Remember Sam Patten?
He’s the American political consultant who pleaded guilty in August 2018 to violating the Foreign Agents Registration Act, and who admitted in his plea to illegally helping a Ukrainian politician client of Paul Manafort’s secure tickets to Trump’s inauguration.
Patten has since been sentenced, and, according to government reports, provided extensive cooperation to investigations in multiple jurisdictions.
The Ukrainian client for whom Patten illegally funneled money into the inauguration was none other than Sergey Lyovochkin, who met with Manafort and Konstantin Kilimnik while in D.C. on that trip and who, during the campaign, allegedly received polling data from Manafort.
But that’s all in the past. What’s interesting now is that Patten has filed for an early end to his probation. The government decided not to oppose the request, and noted the following in its filing about the matter:
In addition, the defendant acceded to a request to debrief with the government on April, 17, 2020. On that date, the defendant met in person with the government in the presence of his attorney, and answered questions for approximately 2.5 hours. The government investigators assess that the defendant did not appear evasive or deceitful, appeared to answer all the questions put to him to the best of his ability, and admitted to a lack of knowledge or memory when appropriate. The government views the defendant’s debrief as being helpful to ongoing investigations.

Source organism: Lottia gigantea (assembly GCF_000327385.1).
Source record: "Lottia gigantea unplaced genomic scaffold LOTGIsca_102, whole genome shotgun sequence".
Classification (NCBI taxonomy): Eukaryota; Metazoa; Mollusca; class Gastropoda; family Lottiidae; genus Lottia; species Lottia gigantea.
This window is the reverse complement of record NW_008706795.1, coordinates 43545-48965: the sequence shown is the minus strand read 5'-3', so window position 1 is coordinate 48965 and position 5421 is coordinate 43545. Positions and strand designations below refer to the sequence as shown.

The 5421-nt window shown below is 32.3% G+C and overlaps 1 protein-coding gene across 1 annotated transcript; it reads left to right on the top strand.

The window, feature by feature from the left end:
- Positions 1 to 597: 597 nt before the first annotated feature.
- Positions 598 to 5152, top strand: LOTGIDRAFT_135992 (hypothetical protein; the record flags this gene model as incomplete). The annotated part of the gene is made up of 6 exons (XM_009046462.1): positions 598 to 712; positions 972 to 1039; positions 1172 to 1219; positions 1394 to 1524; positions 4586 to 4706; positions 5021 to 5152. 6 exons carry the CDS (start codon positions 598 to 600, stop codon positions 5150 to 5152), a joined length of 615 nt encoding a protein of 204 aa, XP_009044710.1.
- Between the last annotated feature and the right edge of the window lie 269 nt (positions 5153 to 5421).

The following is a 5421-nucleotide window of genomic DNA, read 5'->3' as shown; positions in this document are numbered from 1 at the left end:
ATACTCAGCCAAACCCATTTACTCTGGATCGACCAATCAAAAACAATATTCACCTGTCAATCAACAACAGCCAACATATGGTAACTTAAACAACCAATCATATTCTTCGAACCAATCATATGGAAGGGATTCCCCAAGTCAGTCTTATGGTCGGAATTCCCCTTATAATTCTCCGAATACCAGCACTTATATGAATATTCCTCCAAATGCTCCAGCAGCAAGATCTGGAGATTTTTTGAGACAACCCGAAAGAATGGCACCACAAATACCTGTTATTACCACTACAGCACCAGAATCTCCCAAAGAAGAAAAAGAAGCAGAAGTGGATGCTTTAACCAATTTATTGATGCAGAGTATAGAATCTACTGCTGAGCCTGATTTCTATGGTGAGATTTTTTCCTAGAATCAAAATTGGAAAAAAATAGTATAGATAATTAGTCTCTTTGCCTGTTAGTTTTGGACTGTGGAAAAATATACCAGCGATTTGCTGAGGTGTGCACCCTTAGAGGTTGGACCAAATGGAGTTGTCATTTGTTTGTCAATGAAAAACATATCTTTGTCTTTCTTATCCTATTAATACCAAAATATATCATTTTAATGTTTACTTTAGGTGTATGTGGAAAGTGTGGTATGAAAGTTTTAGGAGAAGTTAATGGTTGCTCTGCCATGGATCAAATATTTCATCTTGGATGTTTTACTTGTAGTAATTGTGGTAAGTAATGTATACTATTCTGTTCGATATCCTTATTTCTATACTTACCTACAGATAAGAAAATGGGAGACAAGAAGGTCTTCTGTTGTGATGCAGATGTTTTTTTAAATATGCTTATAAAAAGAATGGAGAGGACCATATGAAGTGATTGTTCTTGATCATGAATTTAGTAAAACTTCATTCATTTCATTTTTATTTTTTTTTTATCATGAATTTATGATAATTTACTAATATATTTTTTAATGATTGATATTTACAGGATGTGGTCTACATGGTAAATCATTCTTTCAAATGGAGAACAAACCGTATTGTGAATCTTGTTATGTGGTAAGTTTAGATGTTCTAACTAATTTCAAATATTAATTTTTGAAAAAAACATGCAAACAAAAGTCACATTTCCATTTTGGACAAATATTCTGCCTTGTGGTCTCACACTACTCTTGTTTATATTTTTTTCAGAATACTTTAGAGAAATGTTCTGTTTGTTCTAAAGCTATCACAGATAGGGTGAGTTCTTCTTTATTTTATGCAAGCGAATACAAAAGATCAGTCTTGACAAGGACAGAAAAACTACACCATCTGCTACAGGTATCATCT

It’s not clear what Patten was asked about, or in what investigations he would still be participating.
The Assistant U.S. Attorney who signed the filing — a career official — joined the case 11 days ago, after the case’s previous federal prosecutor left for the SEC.
An attorney for Patten didn’t return a request for comment.
Prosecutors are still reportedly investigating widespread foreign contributions to Trump’s inaugural committee. In his August 2018 guilty plea, Patten admitted to using a straw donor for foreign contributions to the committee in exchange for tickets to the inaugural.
Any other string emanating from the Ukraine element of this — be it related to Manafort or Konstantin Kilimnik — could also be relevant.
At the same time, Patten’s newfound cooperation (and early end to probation) comes as the Justice Department is exhibiting what might generously be described as “curiosity” about investigations into Russian interference in 2016. Attorney General Bill Barr has tasked several U.S. Attorneys with combing through portions of the investigation, most notably Connecticut U.S. Attorney John Durham.
Meanwhile, the DOJ made a starkly politicized move last week to drop charges against Michael Flynn, an unprecedented reversal of charges against a defendant who had pleaded guilty.
It remains unclear how or on what Patten is cooperating. From the above, all we know is that Patten remains an active, cooperating witness available to the government.